2. I find inspiration. What inspires you is likely different from what works for me, but I subscribe to about 20 youtube channels, and every morning I watch a vlog of a week in someone’s life or a day-in-the-life video or a video where someone organizes their home or their closet or a “plan with me” video. All of the people I follow are really positive, upbeat, organized and productive young women, and that is deliberate. I’m sure their lives aren’t as put together as they seem all the time, but as is standard for social media, they don’t post that. Which is negative and positive, as on the one hand some vulnerability from people we admire can help us feel less isolated and imperfect, but on the other hand, I watch them with a purpose, and that purpose is to be inspired. I also look on Pinterest and make ‘boards’ all about what I want my day to look like and quotes that make me want to get up and get moving. I check instagram and look at the pages of people whose lives I would love to have. It is important to note that while I look up to these people, I don’t put myself down for not being exactly like them or having what they have. It’s not about that at all. I am not dissatisfied with my life because theirs appear perfect. It’s their attitudes that I try to meld with my own, and it’s actually super helpful. I acknowledge many of these people do not have mental health issues as I do or that are nearly as severe, and I factor that in and try to be gentle with myself, but it’s okay to still motivate yourself by seeing what other people get done everyday.
  3. I count down from 10, or 3, and then I get up and get going. Sometimes I randomly find myself sitting on my bed unexpectedly when I have already had enough time to rest and when I need to be doing something else, because I’m responsible for getting it done or because if I ‘chill out’ anymore as my brain tells me I really need to do for some reason, I’m going to get really, really down. So I’ve started counting down from either 10, if I know I’ll be pretty capable of starting and just want to bask in my laziness for a little longer, or 3, if I know in 10 seconds I will have talked myself out of doing anything for another 4 hours. Technically I have until I get to 1 to stand up and move in the direction of the task at hand, but because I often feel some fear that I’ll hit 1 and change my mind, I devote a lot of energy into every part of my body with my mind and typically stand at 2. Things build up in my mind and as I mentioned my irrational, mental illness brain is telling me when I start it’s going to SUCK, and the longer I let myself sink into my mattress the more likely it is those thoughts will overpower my logical mind. So start as soon as you possibly can, and what’s really possible for you might not be what your head is telling you is – absolutely nothing haha.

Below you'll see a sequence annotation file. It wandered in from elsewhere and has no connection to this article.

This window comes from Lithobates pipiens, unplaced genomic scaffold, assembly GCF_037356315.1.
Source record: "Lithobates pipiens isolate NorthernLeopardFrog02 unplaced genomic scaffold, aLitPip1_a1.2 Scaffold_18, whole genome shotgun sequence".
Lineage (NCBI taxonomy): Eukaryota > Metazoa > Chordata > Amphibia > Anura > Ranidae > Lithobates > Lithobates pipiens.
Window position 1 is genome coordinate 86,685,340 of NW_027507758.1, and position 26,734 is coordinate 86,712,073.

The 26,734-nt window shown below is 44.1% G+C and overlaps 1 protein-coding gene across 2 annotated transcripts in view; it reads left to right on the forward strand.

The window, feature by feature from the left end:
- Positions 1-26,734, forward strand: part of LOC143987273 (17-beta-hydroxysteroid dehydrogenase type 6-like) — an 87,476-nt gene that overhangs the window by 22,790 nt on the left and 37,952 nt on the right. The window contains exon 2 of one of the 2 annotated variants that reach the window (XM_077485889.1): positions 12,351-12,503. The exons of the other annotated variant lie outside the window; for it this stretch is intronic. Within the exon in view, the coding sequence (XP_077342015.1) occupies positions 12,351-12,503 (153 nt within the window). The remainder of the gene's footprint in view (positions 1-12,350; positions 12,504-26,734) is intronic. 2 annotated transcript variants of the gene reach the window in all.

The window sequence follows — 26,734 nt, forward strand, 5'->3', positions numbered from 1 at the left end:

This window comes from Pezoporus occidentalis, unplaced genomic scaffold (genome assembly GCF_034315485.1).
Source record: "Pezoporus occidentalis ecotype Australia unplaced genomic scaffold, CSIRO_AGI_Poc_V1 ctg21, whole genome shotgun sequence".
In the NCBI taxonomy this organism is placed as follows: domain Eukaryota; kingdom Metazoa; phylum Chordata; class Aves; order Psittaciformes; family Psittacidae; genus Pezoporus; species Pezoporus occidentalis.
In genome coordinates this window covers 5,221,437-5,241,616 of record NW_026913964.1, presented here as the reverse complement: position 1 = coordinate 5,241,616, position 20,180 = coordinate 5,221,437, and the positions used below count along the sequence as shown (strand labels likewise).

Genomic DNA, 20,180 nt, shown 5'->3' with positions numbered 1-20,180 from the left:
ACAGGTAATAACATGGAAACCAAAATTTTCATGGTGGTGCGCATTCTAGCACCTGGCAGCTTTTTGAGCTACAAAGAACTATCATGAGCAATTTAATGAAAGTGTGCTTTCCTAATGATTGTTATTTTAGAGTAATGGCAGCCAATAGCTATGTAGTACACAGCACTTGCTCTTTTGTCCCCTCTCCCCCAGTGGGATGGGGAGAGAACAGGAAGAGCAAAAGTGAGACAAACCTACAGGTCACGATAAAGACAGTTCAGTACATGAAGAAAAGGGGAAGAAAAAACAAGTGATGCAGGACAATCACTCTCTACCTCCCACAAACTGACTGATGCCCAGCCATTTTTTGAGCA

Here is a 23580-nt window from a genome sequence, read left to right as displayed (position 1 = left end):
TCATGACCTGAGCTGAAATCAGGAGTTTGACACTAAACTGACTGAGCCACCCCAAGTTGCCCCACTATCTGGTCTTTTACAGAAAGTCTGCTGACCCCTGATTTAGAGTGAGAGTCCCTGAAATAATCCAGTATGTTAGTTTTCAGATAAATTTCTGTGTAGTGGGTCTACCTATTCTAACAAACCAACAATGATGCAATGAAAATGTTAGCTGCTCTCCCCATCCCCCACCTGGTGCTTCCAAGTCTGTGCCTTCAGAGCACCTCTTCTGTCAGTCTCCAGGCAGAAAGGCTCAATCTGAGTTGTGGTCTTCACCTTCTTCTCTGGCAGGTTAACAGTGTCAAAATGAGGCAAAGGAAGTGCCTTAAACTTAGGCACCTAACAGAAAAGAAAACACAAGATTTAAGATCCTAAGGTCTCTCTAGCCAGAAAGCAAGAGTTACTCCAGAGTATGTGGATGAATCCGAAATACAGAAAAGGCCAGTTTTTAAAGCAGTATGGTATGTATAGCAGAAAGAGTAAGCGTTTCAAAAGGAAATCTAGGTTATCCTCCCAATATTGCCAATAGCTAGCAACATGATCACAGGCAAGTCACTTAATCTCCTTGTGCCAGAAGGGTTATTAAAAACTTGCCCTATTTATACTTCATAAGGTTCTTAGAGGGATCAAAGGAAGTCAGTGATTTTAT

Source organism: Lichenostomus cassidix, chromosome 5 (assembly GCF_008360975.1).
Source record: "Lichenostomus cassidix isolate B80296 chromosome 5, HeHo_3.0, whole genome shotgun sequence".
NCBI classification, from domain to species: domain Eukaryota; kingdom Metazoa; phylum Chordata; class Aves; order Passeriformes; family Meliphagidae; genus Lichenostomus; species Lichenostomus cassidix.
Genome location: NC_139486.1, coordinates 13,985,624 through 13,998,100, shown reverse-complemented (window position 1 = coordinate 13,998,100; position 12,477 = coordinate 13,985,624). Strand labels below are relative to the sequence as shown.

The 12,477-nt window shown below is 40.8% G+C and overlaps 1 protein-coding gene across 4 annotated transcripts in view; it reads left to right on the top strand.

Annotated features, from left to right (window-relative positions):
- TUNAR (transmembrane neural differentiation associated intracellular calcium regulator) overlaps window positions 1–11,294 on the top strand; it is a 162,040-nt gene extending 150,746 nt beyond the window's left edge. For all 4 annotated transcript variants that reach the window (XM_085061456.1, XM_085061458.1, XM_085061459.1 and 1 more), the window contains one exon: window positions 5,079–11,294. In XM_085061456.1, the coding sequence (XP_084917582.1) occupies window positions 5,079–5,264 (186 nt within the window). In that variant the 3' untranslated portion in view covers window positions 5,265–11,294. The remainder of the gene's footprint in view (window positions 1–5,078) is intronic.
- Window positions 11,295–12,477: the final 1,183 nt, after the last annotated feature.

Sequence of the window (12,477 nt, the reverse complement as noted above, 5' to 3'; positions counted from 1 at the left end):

4. I shower, get dressed, and do my makeup everyday, and I dress for what I want to get done. This is going to sound weird, but if I want to go to the gym that day, even if I’m not going until the afternoon, I put on workout clothes after I shower in the morning. It doesn’t always work because I can truly talk myself out of anything, especially strenuous, continuous movement for 45 minutes-an hour, but often I look in the mirror during the day and I’m like “Ugh, I can’t have put on workout clothes and worn them all day when I would have rather worn sweats or something cute and not have gone to the gym. What a waste.” And then I take a deep breath, count down from 10 or 3 and head out the door, blasting pump-up music while I walk. If I have class that day I dress like I think a studious person would and I wear something at least sort of cute, for the same reason as I wear gym clothes. It feels like a waste of wearing an outfit for a specific reason to never go do what it was put on for. Sometimes putting on makeup seems like a pain in the ass, but I do that, too, because I know I have days when I don’t feel presentable or pretty without it (there are days when it doesn’t bug me, too) and if I start feeling that way later in the day and haven’t put any on I will use it as an excuse to do nothing.